Dead Confederate have wedged their way into a genre that doesn’t really have many followers or compatriots. Grunge country-rock could come close; maybe heavy alt-country? All kinds of bands come to mind when shooting for comparisons. We know they loved Pink Floyd and most likely Sabbath in their youth, but growing up in Georgia results in a starting point with acoustic guitars and bearded roots rock. My Morning Jacket always comes up and so does Nirvana; lead singer and guitarist Hardy Morris does seem to echo Kurt Cobain at some heavier moments. Yet Dead Confederate seem unconcerned with fitting in and with their sophomore LP, Sugar, they position themselves as pioneers of a new sound.
Their 2008 full-length debut, Wrecking Ball, had a standout single in “The Rat,” a song where Morris begs to be shot—behind a “bang bang” refrain, no less—and subsequently buried. Its hauntingly simple video shows a boy pushing a cowboy-booted foot into a trash bag and hauling it into the woods on his Radio Flyer wagon to bury it. Interspersed with shots of the band playing in a church with sparsely populated church pews and you’ve got yourself one hell of a debut single. While part of the Athens, Georgia scene they’re certainly closer to the Deerhunter and Whigs camp than to R.E.M. or The B-52’s—these guys are a little darker than most and we’re all the better for it.
For this record they chose John Agnello to produce, a man who’s worked with The Hold Steady, Sonic Youth and Dinosaur Jr. The second track on Sugar, “Run from the Gun,” is one of the slowest and softest of the batch but finds Morris’ voice front and center. Even after lumbering kick drums, keyboards, other voices and feedback, his positioning aids in understanding the complexity of their songwriting.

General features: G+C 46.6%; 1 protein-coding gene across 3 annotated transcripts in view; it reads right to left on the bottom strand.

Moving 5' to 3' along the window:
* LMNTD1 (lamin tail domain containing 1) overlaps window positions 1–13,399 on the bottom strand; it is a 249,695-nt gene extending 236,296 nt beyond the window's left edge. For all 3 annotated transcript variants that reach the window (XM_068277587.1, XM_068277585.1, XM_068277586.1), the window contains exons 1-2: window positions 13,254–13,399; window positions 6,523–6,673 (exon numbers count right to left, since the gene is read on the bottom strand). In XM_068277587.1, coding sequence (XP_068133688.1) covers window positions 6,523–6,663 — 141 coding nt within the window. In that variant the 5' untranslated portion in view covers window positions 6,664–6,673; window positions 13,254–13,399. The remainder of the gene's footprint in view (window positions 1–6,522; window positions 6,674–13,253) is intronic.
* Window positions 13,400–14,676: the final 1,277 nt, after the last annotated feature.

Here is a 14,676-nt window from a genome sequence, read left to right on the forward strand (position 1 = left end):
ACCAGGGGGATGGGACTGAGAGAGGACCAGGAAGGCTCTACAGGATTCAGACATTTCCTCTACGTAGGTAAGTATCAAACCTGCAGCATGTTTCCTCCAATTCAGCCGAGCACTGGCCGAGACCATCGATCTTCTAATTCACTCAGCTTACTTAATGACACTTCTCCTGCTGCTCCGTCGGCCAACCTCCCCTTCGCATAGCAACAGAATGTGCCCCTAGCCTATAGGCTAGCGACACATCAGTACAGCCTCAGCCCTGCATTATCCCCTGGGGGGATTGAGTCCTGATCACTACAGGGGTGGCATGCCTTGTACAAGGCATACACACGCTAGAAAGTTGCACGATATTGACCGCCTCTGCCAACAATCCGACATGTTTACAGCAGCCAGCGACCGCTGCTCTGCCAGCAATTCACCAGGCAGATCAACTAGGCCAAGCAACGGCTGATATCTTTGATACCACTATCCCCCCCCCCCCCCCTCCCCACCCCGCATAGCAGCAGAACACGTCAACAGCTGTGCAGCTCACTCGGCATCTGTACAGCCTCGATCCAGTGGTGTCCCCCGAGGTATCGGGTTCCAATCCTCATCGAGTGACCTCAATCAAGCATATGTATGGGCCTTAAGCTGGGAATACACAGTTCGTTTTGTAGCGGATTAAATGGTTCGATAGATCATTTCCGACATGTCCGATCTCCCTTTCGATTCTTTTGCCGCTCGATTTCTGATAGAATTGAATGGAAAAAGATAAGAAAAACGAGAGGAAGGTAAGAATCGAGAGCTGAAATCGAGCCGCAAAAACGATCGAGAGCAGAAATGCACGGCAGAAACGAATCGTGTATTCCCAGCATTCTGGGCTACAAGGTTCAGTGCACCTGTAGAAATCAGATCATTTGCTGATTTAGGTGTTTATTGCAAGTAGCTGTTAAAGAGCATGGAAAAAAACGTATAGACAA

Another far different keeper is the two-minute “Mob Scene,” where from the get-go you get a barrage of chaotic percussion, keys, and herky-jerky guitar; it sounds like a hectic Radiohead song mixed with Queens of the Stone Age. Dinosaur Jr.’s J. Mascis makes an appearance on the stellar “Giving It All Away,” where the band’s energy and tone suggest Band of Horses on a bender.
There’s nothing revolutionary about what Dead Confederate do. They’re a five-piece with a simple drums/two guitars/bass/keyboard equation. And with the title track to finish you off at the end of Sugar, you realize that injecting feedback, noise and charm into stoner rock is all the genre needs to offer back to them some well-deserved Southern hospitality.
An upstate country boy who was Johnny HighSchool, went to an expensive liberal arts college and took about 20 English classes, went to graduate school in Oregon for a couple years then came back to the Empire state and tried to pass as a city boy for a minute. Now I'm Philly and I love it.